Because of the astronomical real estate values, we were also able to split the 43 acres into 40 acres and 3 acres. And because of the equity created by the real estate market, our mortgage lender released the 40 acres to us, meaning we now own that free and clear, regardless of future market levels. Pretty exciting 2021.

    Just sharing here since I can’t share with anyone else.

    1. Wow! That’s huge. What city is this property located in?

      This is got me thinking about the value of big city real estate, because if smaller city real estate is going up that much, the price differential is much smaller now. So eventually, the area that has the most job opportunity will reignite again.

      1. We’re in a small rural town in Colorado with a population of around 1,500 (although the “valley” we live in has closer to 15,000).

        There has always been a lot of tourism here (skiing, rafting, mountain biking, etc) but once COVID hit, there’s been a huge influx of folks moving here now that they can work remotely.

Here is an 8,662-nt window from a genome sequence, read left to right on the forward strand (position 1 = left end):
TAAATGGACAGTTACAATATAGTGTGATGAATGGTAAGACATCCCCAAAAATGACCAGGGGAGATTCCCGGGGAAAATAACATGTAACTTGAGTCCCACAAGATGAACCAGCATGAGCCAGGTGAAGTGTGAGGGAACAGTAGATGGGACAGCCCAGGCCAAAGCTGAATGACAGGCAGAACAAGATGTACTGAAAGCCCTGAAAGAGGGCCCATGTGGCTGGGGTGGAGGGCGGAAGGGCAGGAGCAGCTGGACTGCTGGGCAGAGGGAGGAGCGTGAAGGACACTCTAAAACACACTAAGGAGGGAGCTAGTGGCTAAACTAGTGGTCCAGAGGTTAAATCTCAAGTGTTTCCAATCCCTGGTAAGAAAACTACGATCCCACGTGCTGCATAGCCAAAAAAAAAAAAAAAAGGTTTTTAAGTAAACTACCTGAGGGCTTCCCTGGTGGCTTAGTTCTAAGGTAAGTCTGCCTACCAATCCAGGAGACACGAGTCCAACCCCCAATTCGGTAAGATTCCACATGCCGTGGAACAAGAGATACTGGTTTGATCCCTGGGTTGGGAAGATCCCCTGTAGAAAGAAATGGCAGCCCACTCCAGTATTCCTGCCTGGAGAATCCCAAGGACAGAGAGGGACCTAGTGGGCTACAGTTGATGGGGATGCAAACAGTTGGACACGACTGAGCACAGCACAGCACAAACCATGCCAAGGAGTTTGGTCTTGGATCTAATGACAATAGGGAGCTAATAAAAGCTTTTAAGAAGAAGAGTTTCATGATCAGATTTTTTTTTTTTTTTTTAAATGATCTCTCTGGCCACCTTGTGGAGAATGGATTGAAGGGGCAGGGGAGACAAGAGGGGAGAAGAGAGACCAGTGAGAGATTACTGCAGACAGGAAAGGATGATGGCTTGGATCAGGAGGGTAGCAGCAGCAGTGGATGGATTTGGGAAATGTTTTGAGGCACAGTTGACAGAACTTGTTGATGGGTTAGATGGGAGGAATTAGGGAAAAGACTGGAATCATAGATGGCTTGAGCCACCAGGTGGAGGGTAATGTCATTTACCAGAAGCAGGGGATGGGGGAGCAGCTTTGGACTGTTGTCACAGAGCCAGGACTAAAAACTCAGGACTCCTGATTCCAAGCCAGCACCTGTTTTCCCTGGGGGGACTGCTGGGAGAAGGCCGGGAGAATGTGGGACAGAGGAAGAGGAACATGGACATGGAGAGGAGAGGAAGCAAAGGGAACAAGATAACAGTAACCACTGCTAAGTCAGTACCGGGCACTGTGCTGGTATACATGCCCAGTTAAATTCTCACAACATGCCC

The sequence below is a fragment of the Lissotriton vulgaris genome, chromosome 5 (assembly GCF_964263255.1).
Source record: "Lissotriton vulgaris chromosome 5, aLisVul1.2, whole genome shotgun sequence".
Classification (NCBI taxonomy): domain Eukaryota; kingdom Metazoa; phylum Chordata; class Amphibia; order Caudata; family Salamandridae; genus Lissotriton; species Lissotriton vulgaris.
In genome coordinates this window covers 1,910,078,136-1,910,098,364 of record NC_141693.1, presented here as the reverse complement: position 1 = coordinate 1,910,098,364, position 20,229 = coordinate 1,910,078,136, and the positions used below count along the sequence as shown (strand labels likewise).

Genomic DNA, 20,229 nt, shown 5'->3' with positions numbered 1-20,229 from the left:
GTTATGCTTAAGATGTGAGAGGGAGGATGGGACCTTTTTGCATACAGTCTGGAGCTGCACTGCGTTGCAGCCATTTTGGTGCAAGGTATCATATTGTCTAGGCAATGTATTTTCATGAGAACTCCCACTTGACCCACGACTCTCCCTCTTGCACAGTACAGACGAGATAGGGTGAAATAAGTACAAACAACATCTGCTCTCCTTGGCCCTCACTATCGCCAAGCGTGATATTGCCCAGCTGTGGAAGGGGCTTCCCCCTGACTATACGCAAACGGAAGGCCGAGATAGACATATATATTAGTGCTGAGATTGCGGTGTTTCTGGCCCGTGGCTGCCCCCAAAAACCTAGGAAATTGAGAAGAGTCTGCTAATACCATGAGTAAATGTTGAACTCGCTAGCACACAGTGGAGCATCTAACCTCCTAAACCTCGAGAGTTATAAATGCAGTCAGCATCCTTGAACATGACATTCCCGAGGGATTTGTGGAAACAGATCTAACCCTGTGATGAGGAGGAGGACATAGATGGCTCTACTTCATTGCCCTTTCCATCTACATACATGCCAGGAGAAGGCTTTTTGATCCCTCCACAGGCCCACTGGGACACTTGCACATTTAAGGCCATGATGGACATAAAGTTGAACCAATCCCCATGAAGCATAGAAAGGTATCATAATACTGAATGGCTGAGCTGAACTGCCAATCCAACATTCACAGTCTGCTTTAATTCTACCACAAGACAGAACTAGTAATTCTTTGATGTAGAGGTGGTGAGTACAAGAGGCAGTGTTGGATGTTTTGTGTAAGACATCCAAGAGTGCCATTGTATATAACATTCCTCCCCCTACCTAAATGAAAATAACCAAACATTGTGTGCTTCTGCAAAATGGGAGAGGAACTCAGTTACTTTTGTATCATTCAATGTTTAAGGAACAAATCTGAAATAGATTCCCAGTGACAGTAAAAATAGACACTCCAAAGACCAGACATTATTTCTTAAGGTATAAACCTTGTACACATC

For our particular property, the land really bumped up the value since it’s becoming extremely hard to find 40+ acres of land near popular towns. We got lucky.

          1. I wonder if these ski boom town values can last. I have ski town property that has gone from 500k to 1.7 million in last few years. And condos that I picked up from 150k now pushing 500k.

              1. Yes, but do you sell? Mine are in VT, which is still less $$ than CO, but sitting at the highest prices ever. My real estate equity is almost twice my stock market equity exposure at this point.

  6. Congrats on another great year Sam and thanks for all the awesome content along the way.

    I would rate mine a B.